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I have some questions about user-defined exceptions in Python and how they should be organized in a complete project.

I have a fairly complex python project with some sub-packages that has the following structure (__init__.py omitted):

/docs (Documentation)
/apidocs (generated API documentation)
/askindex (my application package)
    /test (Unit tests directory)
        test_utils.py
        ... (more tests)
    /workers (various worker classes)
        communicators.py
        processes.py
        threads.py
        utils.py
    main.py (contains the starting point)
    data_objects.py (various objects used all around the application)
    settings.py (settings of the application)
README.txt

I would like to implement my own Exception to use them in the modules of the 'workers' package for specific errors.

Where should I place these exceptions ? I know that I should have my own base exception which subclasses the standard Exception class and subclass it for my other exceptions. Should I create a new 'exceptions' module under 'workers' ? Put exception classes in the module in which they're raised ? In this case, where should I put my base class ? Is my application structure appropriated ?

I am new to exceptions in Python, so please excuse me if the answer is obvious...

1 Answer 1

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In general I've found with my own work that when I want a custom type of exception, it's specific to a particular module or package. If it's relevant to a module, I put it just in that module. I haven't yet found a case where it would be neater to have a module or package dedicated to exceptions.

Examples: if I have a jester module, with a class Juggler in it with a method juggle which can raise a DroppedBall (cue throwing rotten tomatoes or similar), the DroppedBall would be in the jester module. Then the crowd.Person instances could try watching the juggler and except jester.DroppedBall.

If I had a package food, with various modules in it, fruit, vegetable, etc. which all have an eat method (inherited from food.Foodstuff, doubtless), they might be able to raise a RottenException, which would naturally belong in the root of the food package: __init__.py.

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  • Thanks for you quick answer. I hadn't thought of the init.py module. I've never really known what to put inside it except the package docstring and meta. Following your example, would the exception be referenced as food.RottenException ? Nov 15, 2010 at 6:21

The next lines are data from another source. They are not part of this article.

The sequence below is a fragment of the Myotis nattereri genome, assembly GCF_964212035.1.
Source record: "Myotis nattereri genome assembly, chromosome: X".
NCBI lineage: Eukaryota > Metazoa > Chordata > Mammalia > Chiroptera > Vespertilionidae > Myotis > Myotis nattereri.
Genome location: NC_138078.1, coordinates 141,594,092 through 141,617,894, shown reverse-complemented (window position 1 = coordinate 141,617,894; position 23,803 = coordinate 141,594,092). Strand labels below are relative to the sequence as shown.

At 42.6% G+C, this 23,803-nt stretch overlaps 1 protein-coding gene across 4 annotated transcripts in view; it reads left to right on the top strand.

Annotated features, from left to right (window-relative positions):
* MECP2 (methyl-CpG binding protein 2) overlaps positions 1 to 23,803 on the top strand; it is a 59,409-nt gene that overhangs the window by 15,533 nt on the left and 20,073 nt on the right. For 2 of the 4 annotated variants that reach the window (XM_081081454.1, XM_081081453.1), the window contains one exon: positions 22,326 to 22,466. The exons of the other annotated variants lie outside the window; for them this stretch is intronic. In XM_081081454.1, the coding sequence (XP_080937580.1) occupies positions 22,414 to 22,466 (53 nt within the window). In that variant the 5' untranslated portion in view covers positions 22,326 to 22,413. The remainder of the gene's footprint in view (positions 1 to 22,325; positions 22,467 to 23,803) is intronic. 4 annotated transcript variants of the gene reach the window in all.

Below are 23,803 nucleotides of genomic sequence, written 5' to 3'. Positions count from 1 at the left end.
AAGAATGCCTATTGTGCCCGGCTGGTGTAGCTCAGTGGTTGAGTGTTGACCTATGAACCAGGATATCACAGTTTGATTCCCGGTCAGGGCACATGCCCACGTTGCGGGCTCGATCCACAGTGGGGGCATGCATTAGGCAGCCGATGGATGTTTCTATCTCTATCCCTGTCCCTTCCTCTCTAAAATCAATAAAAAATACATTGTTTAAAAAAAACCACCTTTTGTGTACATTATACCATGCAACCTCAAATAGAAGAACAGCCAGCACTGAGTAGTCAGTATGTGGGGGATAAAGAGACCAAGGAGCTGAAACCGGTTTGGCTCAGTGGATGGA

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    @Marc: yes. One common pattern for big modules is to split them into separate modules and have the package __init__.py contain relative imports to join the modules together again (often from xyz import *, with xyz defining __all__). In this case that's probably not applicable, really. You might potentially want to import communicators, processes, threads, utils, though, much as os imports path so that import os implies import os.path. Nov 15, 2010 at 6:30
  • @Marc: Following that food example one step further, the Foodstuff class would be defined in __init__.py, and food.fruit would import food and then have class Tomato(food.Foodstuff). So long as you're careful and don't use from food import Foodstuff, the circular reference is OK (see this article on effbot). Nov 15, 2010 at 6:33
  • Thanks for the explanation. One more question: why does the standard library put all the exceptions in the exceptions package? Is this because there are many of them and they can occur in several different packages ? Nov 15, 2010 at 6:37
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    I would expect so, because they do get used all over the place. Another case I just found, the Zope interfaces stuff, has quite a few exceptions, and so has zope.interface.exceptions. In that case it's more or less the same as the split-a-large-module-into-a-package case I mentioned, I think, and keeping init.py just for tying it in. If you've got a few exceptions and they're not just class MyException(Exception): pass-type ones, this may be a good idea. Nov 15, 2010 at 6:45

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